Towards the end of the month, a truly exciting event is set to take place in Providence courtesy of local booking company Small Victories Entertainment. Small Victories is known for their exciting and energetic events. For instance, they have hosted multiple shows at The Strand, one of the biggest venues in Providence, for acts such as Trippy Redd. On April 28 and 29, Small Victories is hosting a grand event: SVSW, or Small Victories Spring Week. The April 28 portion of the event will occur at Fete Music Hall and feature a stellar list of local bands, including Providence legend Chance Emerson and his band The Clementines, which is managed by Providence College alum Will Best ’21, crowd-pleasers Falling Walrus, and upcoming indie artist Spencer Barnett. Considering how crazy Thursday nights can get, this concert will certainly be able to hold its own.
The April 29 show is set to go even harder: on this night, the proceedings will take place downtown at the Strand. While the event’s lineup has yet to be announced, it will likely feature acts that are more oriented around an electronic sound, such as DJs. Tickets for this show—which are sold in tiers, with each tier consisting of different levels of access and exclusive opportunities—have been flying off the metaphorical shelves, with many all-access passes already sold out. It is without a doubt that Small Victories is one of the more professional booking agencies in the area, so these concerts are sure to be insane.
Finally, WDOM’s annual Stuartstock is officially set to happen on PC’s campus on the afternoon of April 29. While an official lineup has yet to be announced, based on the wide variety of musical talent at PC, this iteration of Stuartstock will be one to remember, with numerous acts ready to take the stage. In addition, the Presto Strange-O truck will once again be making an appearance, and there will be pizza, cookies, and specialized merch available.
The day after Stuartstock is set to be even bigger, with BOP’s spring concert featuring pop star Quinn XCII. He will be performing an intimate set in Peterson Recreation Center, and PC students’ anticipation is through the roof.
There are many more musical events currently in the works at PC and throughout Rhode Island, but these events are sure to tide music fans over in the meantime.
Calling All Musicians!
Calling All Musicians!
Practice Space Available on Providence’s Bissell Street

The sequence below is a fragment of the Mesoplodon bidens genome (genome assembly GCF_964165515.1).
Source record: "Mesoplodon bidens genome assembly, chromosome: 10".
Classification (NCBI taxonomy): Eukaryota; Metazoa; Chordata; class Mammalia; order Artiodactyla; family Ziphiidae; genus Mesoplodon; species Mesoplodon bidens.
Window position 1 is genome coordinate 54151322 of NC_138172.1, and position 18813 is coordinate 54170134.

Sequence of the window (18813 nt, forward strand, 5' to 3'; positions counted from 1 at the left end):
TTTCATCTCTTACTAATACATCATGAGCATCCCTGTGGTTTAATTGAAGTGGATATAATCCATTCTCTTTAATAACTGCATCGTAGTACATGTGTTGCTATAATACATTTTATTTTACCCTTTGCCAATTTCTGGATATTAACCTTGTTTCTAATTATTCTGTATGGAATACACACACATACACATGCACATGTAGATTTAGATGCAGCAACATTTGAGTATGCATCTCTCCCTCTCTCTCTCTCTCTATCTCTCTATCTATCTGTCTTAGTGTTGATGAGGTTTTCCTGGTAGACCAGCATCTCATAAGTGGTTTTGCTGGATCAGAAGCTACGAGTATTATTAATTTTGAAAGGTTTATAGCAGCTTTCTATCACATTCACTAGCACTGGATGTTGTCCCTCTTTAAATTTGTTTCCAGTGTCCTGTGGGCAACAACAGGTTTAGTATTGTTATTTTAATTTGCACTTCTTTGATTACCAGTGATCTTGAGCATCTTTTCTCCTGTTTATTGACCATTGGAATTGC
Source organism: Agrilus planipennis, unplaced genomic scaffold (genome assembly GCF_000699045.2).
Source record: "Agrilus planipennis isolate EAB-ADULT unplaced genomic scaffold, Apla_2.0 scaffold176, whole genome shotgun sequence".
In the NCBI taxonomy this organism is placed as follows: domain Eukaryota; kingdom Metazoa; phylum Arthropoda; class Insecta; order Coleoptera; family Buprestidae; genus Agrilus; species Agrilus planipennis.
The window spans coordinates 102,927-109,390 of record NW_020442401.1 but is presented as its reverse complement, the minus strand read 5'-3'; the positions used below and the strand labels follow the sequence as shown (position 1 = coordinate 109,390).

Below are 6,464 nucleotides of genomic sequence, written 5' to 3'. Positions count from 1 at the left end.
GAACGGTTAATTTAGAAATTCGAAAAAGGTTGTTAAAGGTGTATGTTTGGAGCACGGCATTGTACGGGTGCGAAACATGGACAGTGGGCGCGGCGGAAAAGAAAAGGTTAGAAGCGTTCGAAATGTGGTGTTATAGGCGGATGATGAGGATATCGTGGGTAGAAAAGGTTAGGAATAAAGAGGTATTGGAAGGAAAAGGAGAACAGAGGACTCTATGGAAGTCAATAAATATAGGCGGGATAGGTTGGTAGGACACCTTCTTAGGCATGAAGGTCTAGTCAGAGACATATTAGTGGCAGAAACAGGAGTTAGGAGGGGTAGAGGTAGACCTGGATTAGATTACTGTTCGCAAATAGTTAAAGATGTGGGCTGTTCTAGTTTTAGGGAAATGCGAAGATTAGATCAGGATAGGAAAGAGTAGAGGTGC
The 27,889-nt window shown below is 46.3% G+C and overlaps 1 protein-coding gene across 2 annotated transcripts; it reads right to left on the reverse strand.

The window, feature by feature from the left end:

Jack Downey ’23
Practice spaces are just as important for bands as instruments. Without a place to play, bands are unable to grow and flourish. A practice space might be a garage, a living room, a bedroom, or even a professional facility like JamStage in Pawtucket. However, there is a practice space in Providence that is truly something else.
Located on Bissell Street, across the highway from Cranston, this practice space is located in what can only be described as a factory setting. Upon turning onto the street, one is greeted by a looming building with dense walls and indifferent windows. The building is huge, spanning multiple side streets. Driving along the side of it, one will ultimately encounter a docking area for trucks, as well as a sheltered entrance. Within the latter is a steep ramp to a door which requires a key card to open. Once inside, there is a maze of hallways that ultimately leads to the Bissell Street practice space.
This might not sound promising, but the interior of this practice space makes the nondescript locale all the more worth it. The room includes a TV, a couch, plenty of light, and its walls are adorned with posters, drawings, and flyers. It also contains a plethora of sound equipment, including a mixing board with numerous tracks. Notably, such equipment is rarely seen outside of professional venues. The space also boasts many communal amps for guitar and bass available for use, not to mention a fleet of cables so that musicians do not have to bring their own.
The room’s PA system is also state of the art. For instance, microphones connected to the sound board can be equipped with delay and reverb, giving them extra depth. One almost feels as though they are singing their heart out in front of thousands of people. Furthermore, the room’s speakers boast incredible volume.
For those musicians looking for a practice space but concerned about the costs of renting one, fear not: the space on Bissell Street is communally run by the musicians who play there. Although there is a monthly rent payment, the cost is spread out across the tenants of the entire building. Thus, the more bands that utilize this space, the cheaper the rent is. At one point, it was as low as $16 per month, and split amongst band members, that is essentially $4 per person.
Although the Bissell Street practice space is largely off the grid, this does not hinder its quality at all. In addition to all of the aforementioned music-related amenities, it boasts heat during the winter and air conditioning during the summer—and there is a bathroom. Currently, this space is home to bands such as The Keegan Turner Band. Those interested in learning more about it can reach out to Keegan Turner on Instagram (@keeganturner123).